• Cover all five senses – sight, smell, sound, taste, touch,
  • Root out words that might be too similar in illustration,
  • Consider patterning or a progression of words for illustration,
  • Examine beats per line and rhythm readability
  • Use techniques in addition to rhyme, such as alliteration, to improve readability.

So with all those things in mind I started plunking, pulling, pasting, copying and cutting words like crazy into those five columns. And when I thought I’d come upon a perfect combination, I highlighted the whole column and let it rest for a while.

Finally I had three columns highlighted and two I threw out. I read each out loud a minimum of fifty times until the words became inevitable. I had 49 words I loved! — albeit in three distinct versions.


So now after all that passion, those 3 columns are icing just a bit for a fresh read in a few days. At that time one — hopefully at least one — will stand out as the best. Here’s hoping!

See For the Love of 49 Words: A Revision Story Part 1 and Part 2.

For the Love of 49 Words: A Revision Story Part 2

When I first wrote this picture book, I composed a word list — a brainstorm of all possible kid words (and a lot of made-up words) that dealt with my topic, FOOD. Thankfully I still had that word list stored safely in my files. I don’t remember how I’d ever gotten to the text I’d originally submitted, because my list turned up a wealth of stronger words.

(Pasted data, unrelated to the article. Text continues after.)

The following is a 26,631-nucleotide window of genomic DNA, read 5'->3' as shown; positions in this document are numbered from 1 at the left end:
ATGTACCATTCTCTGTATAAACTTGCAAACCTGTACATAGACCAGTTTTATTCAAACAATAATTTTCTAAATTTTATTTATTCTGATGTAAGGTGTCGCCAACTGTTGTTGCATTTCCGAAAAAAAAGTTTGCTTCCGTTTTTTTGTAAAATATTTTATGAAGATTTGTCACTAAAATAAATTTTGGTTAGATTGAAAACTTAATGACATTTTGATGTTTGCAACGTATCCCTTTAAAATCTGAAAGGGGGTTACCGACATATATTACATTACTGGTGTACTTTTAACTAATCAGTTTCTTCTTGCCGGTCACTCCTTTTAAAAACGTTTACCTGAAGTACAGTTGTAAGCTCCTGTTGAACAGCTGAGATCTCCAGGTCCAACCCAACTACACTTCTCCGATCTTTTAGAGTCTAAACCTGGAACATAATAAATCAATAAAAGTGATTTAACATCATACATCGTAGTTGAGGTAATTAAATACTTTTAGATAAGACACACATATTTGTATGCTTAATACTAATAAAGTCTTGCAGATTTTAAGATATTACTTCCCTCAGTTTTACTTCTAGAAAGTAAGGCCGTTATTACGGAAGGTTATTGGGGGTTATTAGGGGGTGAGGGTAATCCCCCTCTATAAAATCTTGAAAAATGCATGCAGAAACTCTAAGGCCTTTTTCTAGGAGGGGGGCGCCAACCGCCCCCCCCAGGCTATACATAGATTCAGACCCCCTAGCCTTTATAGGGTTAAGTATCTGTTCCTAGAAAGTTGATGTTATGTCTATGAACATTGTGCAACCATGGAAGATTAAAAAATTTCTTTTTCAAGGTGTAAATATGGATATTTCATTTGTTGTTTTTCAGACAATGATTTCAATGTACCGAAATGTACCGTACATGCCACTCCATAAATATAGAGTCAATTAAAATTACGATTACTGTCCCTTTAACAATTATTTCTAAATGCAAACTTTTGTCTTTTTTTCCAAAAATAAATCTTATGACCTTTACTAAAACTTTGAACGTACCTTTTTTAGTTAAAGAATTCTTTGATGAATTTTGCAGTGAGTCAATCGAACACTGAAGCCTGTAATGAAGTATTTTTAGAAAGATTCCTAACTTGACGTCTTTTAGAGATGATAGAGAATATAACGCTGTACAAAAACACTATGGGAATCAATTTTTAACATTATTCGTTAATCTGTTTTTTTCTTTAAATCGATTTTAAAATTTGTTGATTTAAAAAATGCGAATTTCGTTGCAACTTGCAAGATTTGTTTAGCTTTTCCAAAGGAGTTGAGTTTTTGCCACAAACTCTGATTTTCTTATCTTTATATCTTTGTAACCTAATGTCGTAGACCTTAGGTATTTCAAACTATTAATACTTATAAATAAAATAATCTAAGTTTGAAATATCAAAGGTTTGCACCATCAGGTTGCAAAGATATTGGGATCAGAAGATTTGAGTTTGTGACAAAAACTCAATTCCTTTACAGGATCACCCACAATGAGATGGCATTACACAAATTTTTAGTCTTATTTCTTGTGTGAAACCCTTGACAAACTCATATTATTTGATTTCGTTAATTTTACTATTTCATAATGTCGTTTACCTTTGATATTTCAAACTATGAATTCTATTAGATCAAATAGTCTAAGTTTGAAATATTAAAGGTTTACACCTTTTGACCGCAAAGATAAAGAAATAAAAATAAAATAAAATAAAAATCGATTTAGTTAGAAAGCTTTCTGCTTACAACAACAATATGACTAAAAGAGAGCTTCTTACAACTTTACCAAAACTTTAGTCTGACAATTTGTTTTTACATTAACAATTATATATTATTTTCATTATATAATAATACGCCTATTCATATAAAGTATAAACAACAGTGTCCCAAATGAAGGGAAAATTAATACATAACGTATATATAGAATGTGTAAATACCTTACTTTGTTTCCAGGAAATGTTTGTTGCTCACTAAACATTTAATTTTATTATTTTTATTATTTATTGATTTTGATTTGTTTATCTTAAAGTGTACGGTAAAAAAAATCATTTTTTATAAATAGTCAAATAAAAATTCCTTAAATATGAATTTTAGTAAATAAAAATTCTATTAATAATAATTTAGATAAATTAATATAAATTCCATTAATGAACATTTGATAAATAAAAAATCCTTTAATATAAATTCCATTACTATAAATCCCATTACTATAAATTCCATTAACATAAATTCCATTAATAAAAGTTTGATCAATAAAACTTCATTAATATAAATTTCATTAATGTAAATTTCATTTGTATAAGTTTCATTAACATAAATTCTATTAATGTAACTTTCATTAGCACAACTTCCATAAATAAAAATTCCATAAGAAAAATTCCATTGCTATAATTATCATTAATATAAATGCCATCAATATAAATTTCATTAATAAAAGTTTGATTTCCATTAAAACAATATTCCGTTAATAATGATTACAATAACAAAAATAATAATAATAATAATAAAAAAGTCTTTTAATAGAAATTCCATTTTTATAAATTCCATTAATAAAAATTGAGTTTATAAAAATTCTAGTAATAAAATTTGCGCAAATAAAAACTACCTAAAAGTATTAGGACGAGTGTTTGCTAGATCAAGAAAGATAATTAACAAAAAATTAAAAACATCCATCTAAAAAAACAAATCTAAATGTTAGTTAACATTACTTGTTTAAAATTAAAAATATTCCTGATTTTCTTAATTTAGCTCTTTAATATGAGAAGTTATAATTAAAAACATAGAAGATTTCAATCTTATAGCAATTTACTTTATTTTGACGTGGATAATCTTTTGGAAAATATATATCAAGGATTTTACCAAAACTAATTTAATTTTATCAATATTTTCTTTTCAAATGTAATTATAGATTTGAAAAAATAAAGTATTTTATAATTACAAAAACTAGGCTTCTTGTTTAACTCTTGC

With word list in hand, I highlighted my favorites with a focus on illustration strength and humor. Which words would a kid love? Plus, my editor and illustrator offered several winners I hadn’t thought of, so I added them too.

Next I coupled my rhymers. Because my text is written in an ABCB rhyme scheme I wanted to make sure I had rhyming words with “payoff.” Payoff at the page turns is important to young readers. So the rhymers became the spine of my story and I plugged them into an Excel spreadsheet — a terrific way to play around with the text. And that’s when the fun began.

See For the Love of 49 Words: A Revision Story Part 1.

For the Love of 49 Words: A Revision Story Part 1

One of my upcoming picture books was submitted at 45 words and sold at 65. Yesterday I received a very kind and thoughtful revision letter from my editor asking me to cut 16 words and change all the rest. You think I’m joking?

Two funny truths about that letter:

  • I completely agree with her suggestions and
  • I’m excited to get started.

Now I’m not trying to sound like the Pollyanna of publishing, but I’m thrilled that someone other than me cares so much about the quality of my picture book and hence, those 49 words.

I don’t believe in making work harder than it needs to be, but in honor of the readers I care so very much about, I’d like to tell you about the journey of those 49 words.

So tune in tomorrow for the first of a few posts in which I spend hundreds of words to tell you about finding those perfect few.

All materials © 2020 Jean Reidy. Author website by Websy Daisy. Shelly the Turtle designed by Genevieve Leloup.